Tip #5 – Save old Halloween costumes or donate them to places like the MSU Surplus Store so they can be reused.
Tip #6 – Recycle any leftover paper or plastic packaging from your Halloween candy.
Tip #7 – Try to match the amount of candy you buy to the number of “trick-or-treaters” you expect to reduce the chance of excess candy going to waste.
Tip #8 – Choose reusable decorations that you can keep year after year or donate.
Tip #9 – Support recycling markets by purchasing holiday decorations and party wear made from recycled materials.
Tip #10 – Get crafty and make you Halloween costume and decorations out of upcycled or repurposed items.
For more ideas on having a “Spartan Green” Halloween, visit the following resources: Ten Green Halloween Tips; 25 Unforgettable Homemade Halloween Costumes Made from Recycled Materials; Recycled Halloween Crafts. Or, come to the MSU Surplus Store to find locally grown pumpkins, or that perfect accessory for your DIY Halloween costume.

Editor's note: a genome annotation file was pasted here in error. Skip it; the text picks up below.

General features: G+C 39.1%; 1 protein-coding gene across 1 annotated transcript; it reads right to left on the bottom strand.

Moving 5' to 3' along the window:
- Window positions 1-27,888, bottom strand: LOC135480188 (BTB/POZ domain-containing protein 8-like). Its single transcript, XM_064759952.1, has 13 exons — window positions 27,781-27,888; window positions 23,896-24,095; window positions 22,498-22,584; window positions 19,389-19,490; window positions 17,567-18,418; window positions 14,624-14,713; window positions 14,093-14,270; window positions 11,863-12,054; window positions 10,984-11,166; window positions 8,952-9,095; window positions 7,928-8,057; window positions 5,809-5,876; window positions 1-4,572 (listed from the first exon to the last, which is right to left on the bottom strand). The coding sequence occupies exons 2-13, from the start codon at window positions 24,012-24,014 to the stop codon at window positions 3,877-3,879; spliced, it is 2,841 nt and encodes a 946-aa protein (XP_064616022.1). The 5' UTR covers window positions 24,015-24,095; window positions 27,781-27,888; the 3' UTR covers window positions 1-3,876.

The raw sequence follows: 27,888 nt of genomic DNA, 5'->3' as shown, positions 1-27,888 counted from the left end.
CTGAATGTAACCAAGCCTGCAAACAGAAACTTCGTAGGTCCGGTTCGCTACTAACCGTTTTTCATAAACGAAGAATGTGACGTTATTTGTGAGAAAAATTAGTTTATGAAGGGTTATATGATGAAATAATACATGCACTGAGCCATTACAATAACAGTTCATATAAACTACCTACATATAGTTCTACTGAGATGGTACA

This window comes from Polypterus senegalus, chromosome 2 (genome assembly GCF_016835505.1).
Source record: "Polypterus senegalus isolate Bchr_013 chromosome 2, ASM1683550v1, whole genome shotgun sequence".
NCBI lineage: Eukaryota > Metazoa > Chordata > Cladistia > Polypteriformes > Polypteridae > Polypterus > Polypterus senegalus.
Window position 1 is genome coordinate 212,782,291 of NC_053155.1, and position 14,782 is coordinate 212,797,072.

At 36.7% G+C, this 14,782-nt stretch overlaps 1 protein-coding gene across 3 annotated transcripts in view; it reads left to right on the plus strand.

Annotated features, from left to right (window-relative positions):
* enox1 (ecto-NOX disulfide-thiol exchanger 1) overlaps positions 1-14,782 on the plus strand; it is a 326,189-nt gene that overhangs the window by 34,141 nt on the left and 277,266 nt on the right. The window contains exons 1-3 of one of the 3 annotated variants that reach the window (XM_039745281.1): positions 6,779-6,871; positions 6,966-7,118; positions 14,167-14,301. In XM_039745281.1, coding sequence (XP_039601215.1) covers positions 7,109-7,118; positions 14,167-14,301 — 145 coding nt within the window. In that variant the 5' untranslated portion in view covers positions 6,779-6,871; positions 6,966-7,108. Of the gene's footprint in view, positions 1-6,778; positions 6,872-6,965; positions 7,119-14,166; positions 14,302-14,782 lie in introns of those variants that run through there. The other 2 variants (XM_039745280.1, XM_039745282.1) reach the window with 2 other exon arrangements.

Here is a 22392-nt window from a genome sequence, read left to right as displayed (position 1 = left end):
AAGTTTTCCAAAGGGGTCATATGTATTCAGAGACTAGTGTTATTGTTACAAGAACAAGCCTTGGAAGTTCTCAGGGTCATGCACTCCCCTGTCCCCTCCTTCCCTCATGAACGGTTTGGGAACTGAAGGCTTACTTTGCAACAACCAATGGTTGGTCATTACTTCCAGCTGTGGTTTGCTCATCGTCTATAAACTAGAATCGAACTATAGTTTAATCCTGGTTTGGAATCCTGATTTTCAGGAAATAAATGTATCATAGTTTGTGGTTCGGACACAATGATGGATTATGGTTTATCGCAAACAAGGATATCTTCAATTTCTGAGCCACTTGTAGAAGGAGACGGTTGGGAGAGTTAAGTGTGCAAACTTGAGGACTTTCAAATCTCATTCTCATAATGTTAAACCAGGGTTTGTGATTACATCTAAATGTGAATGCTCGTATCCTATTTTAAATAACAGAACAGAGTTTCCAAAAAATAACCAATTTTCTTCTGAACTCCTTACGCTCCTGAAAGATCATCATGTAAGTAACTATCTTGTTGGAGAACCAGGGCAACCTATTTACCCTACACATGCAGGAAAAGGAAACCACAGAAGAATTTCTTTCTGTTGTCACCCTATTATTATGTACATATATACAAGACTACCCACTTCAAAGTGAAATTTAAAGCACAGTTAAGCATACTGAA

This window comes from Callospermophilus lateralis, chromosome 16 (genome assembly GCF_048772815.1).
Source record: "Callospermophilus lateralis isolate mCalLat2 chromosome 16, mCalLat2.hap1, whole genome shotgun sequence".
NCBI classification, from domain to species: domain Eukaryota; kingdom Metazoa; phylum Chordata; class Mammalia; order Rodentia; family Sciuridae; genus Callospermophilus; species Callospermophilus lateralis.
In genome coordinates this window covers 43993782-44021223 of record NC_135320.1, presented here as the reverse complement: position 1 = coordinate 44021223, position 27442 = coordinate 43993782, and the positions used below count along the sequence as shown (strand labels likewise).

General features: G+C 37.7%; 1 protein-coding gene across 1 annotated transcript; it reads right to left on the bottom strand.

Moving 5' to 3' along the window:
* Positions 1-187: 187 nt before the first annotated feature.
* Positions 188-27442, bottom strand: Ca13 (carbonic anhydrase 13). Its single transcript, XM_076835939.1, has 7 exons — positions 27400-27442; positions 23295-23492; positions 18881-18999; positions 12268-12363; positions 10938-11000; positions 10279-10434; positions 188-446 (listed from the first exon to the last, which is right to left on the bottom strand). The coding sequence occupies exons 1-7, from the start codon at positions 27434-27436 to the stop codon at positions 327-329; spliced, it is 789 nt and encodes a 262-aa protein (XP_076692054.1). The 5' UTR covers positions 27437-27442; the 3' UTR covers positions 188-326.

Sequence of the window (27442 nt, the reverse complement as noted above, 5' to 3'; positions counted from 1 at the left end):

Bike, walk, bus, run, skateboard, or even drive (if you must) to the MSU Bikes Service Center at Bessey Hall, on Saturday, September 13th, for MSU Sustainability’s first-ever Bike-In Movie Night. The movie chosen for this event is “The Clean Bin Project,” a story about two people who attempt a year of waste-free living. The movie will begin at 8PM sharp and will be projected onto the back exterior wall of the Bike Center. Guests are welcome to sit in the grass between the Bike Center and the Bessey Hall parking lot, and are encouraged to bring their own blankets or folding chairs.
Admission is free and open to the public, and starting at 7PM the Eat at State On-The-Go Green Food Truck will be on site for guests wishing to purchase concessions items. But remember that we are trying to make this a zero-waste event, so please bring any drinks or snacks in reusable or recyclable containers and dispose of any waste items in the recycling and compost containers provided during the event.